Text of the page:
“The learning curve was tough,” says Prater. “Their expectation was for us to already know all of these terms and processes and logistics, so we had to learn it very quickly.”
But their pitch was a success, and Made Coffee found itself in 10 Publix stores in the Tampa Bay area in August 2017. Not only did they have to work with the managers of each location to secure shelf space, Rideout and Prater stocked the shelves on their own.
“It was very early mornings,” says Prater. “But it was a really great experience because you really learn the back end of grocery.”
Making It Day by Day
In the beginning, Made Coffee was producing around 1,000 to 2,000 cans a day. Now, it’s churning out upwards of 15,000 per day.
Rideout and Prater have been able to run a pretty small production staff due to fast equipment, but their willingness to wear as many hats as it takes to get the job done has also helped.
“Our first couple of production days were bare bones,” says Rideout. “There was a production day that was just Taylor and me.”
“Which is not highly recommended,” Prater counters with a laugh. “But we did it.”
Weekly needs depend on the orders, or pars, but they typically follow the same production schedule: roasting one to four days a week, brewing five days a week, kegging two days a week and packaging one.
Then weekends are usually devoted to demos for potential customers and account visits — to make sure that everyone is happy with the product.
Rideout says he wanted to be involved in every aspect of the business, from delivering cans to visiting accounts to cleaning keg lines to fixing equipment to roasting and brewing coffee. But as Made Coffee continued to grow, taking on new local accounts and increasing its Publix presence, it made sense to bring on a little help.
The company is currently operating with a nine-person staff, but Rideout says that he and Prater still work 14- to 15-hour days on average.
“If there’s a 12-hour day, I feel like we missed something,” he says. “It’s just what has to be done.”
Pouring Over Your Business
Taking on the ambitious task of starting a ready-to-drink beverage company didn’t just have challenges on the business side — it took a personal toll on Rideout and Prater as well.
Both were still working full-time jobs when they started the company in 2015, and neither of them switched to Made Coffee full-time until 2017 — Rideout in April and Prater in August.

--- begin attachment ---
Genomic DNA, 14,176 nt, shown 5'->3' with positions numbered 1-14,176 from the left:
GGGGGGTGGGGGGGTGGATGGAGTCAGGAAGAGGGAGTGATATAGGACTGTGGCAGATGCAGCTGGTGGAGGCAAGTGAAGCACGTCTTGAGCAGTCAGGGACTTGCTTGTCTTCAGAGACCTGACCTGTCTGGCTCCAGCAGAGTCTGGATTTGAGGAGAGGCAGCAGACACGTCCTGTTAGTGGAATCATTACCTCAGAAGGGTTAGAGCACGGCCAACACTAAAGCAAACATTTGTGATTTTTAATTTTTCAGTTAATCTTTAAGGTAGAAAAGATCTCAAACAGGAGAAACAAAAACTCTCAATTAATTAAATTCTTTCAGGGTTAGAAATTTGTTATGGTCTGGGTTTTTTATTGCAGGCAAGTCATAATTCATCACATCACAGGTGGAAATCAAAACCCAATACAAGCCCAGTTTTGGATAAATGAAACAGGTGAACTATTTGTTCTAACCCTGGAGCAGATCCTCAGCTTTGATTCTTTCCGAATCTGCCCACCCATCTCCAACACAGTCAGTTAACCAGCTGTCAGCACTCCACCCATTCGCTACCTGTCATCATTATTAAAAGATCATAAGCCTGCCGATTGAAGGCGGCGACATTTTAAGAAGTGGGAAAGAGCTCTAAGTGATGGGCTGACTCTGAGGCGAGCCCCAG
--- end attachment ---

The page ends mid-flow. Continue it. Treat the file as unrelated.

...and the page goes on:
“From September 2016 to April 2017, all of my photos that I have of the build-out are at night at like 2 or 3 in the morning.” says Rideout. “I was working during the day and then coming over here and basically working… until I just couldn’t anymore.”
Both have only been paying themselves enough to cover their bills. All extra money has gone right back into the company. They’re both in favor of putting money toward equipment that will help them grow.
“I’d never been in debt,” says Rideout. “For the first time in my life, in 34 years, I have debt.”
Prater feels that in order to start your own business, you kind of have to take apart your life. And not just that, you have to be OK with taking apart your life. The long hours and devotion required to get it off the ground demand it.
Rideout agrees. “If you’re not willing to literally work as many hours as you have to and not sleep and be stressed on finances and wonder how you’re going to pay rent… don’t open your own business,” he says.
Brewing Up Growth
The long hours Rideout and Prater have put in over the years are paying off — Made Coffee recently achieved a huge milestone.
Previously, their canned cold brew could be found in 256 Publix stores. But as of Oct. 1, every Publix throughout the state of Florida features Made Coffee products. That’s a whopping 831 stores.
Additionally, Made has rolled out two new products in the past few months: bags of Made Coffee whole bean coffee and “Con Leche” cold brew, for the caffeine lovers who can’t tolerate the black stuff without a little cream and sugar.
To cope with the growth, they’ve signed a lease for a new 12,000-square-foot facility that will serve as a distribution hub and will be ready to roll in January of 2019. They’ve also brought on new equipment and staff, with plans to hire more throughout the year.
Prater says they plan on hiring about six remote employees who will manage designated areas throughout the state.
Overall, this next step for Made Coffee will cost an estimated $2 million — a far cry from the $8,000 in startup costs.
When Prater looks back to the beginning, she feels like she didn’t have any idea how to imagine the level of success they’re at now. But Rideout disagrees; he thinks everything is happening exactly as planned.
“I know that sounds crazy,” he says. “But I always say that if you’re surprised at what’s happening, you didn’t have confidence it could have happened.”
And no matter how big Made Coffee gets, both Prater and Rideout recognize the importance of remembering where they came from: Serving homemade cold brew from behind a bar to locals who believed in their dream.
Kaitlyn Blount is a staff writer at The Penny Hoarder. She only had one, two, six, fourteen coffees when she wrote this. OK, nineteen. But that’s it.